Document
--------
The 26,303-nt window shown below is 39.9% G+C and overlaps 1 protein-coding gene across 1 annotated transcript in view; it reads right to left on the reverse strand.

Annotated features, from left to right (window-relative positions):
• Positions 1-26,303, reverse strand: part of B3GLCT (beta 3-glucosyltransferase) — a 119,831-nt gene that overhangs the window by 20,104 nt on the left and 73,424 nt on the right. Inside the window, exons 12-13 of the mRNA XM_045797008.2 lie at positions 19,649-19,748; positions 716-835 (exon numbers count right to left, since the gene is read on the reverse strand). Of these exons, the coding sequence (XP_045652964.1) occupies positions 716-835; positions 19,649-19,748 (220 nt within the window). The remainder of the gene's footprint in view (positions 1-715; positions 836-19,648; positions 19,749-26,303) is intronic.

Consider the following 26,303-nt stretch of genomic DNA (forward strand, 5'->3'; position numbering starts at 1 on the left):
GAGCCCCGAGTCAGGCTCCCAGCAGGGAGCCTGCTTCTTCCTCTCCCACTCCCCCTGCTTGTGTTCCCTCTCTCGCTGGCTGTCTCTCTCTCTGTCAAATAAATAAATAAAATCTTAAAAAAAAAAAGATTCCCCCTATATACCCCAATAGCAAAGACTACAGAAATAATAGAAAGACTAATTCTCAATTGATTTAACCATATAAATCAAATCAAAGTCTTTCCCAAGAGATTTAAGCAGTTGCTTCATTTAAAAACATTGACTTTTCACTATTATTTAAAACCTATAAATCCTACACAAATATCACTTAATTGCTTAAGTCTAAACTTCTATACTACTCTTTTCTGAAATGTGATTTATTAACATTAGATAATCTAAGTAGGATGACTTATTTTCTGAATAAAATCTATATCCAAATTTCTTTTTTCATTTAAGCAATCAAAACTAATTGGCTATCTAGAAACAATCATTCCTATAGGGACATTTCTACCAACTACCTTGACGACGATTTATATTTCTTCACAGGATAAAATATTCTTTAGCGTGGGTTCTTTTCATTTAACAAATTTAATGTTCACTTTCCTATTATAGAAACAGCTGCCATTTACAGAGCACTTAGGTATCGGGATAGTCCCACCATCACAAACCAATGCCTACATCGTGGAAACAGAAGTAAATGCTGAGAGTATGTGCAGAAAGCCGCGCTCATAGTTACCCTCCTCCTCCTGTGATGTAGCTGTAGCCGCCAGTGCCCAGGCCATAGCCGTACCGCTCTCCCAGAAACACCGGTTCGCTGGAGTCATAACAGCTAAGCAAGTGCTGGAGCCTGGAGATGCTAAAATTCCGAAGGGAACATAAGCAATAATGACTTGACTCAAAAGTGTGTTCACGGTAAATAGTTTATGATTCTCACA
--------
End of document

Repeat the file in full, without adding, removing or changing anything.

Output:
The 26,303-nt window shown below is 39.9% G+C and overlaps 1 protein-coding gene across 1 annotated transcript in view; it reads right to left on the reverse strand.

Annotated features, from left to right (window-relative positions):
• Positions 1-26,303, reverse strand: part of B3GLCT (beta 3-glucosyltransferase) — a 119,831-nt gene that overhangs the window by 20,104 nt on the left and 73,424 nt on the right. Inside the window, exons 12-13 of the mRNA XM_045797008.2 lie at positions 19,649-19,748; positions 716-835 (exon numbers count right to left, since the gene is read on the reverse strand). Of these exons, the coding sequence (XP_045652964.1) occupies positions 716-835; positions 19,649-19,748 (220 nt within the window). The remainder of the gene's footprint in view (positions 1-715; positions 836-19,648; positions 19,749-26,303) is intronic.

Consider the following 26,303-nt stretch of genomic DNA (forward strand, 5'->3'; position numbering starts at 1 on the left):
GAGCCCCGAGTCAGGCTCCCAGCAGGGAGCCTGCTTCTTCCTCTCCCACTCCCCCTGCTTGTGTTCCCTCTCTCGCTGGCTGTCTCTCTCTCTGTCAAATAAATAAATAAAATCTTAAAAAAAAAAAGATTCCCCCTATATACCCCAATAGCAAAGACTACAGAAATAATAGAAAGACTAATTCTCAATTGATTTAACCATATAAATCAAATCAAAGTCTTTCCCAAGAGATTTAAGCAGTTGCTTCATTTAAAAACATTGACTTTTCACTATTATTTAAAACCTATAAATCCTACACAAATATCACTTAATTGCTTAAGTCTAAACTTCTATACTACTCTTTTCTGAAATGTGATTTATTAACATTAGATAATCTAAGTAGGATGACTTATTTTCTGAATAAAATCTATATCCAAATTTCTTTTTTCATTTAAGCAATCAAAACTAATTGGCTATCTAGAAACAATCATTCCTATAGGGACATTTCTACCAACTACCTTGACGACGATTTATATTTCTTCACAGGATAAAATATTCTTTAGCGTGGGTTCTTTTCATTTAACAAATTTAATGTTCACTTTCCTATTATAGAAACAGCTGCCATTTACAGAGCACTTAGGTATCGGGATAGTCCCACCATCACAAACCAATGCCTACATCGTGGAAACAGAAGTAAATGCTGAGAGTATGTGCAGAAAGCCGCGCTCATAGTTACCCTCCTCCTCCTGTGATGTAGCTGTAGCCGCCAGTGCCCAGGCCATAGCCGTACCGCTCTCCCAGAAACACCGGTTCGCTGGAGTCATAACAGCTAAGCAAGTGCTGGAGCCTGGAGATGCTAAAATTCCGAAGGGAACATAAGCAATAATGACTTGACTCAAAAGTGTGTTCACGGTAAATAGTTTATGATTCTCACA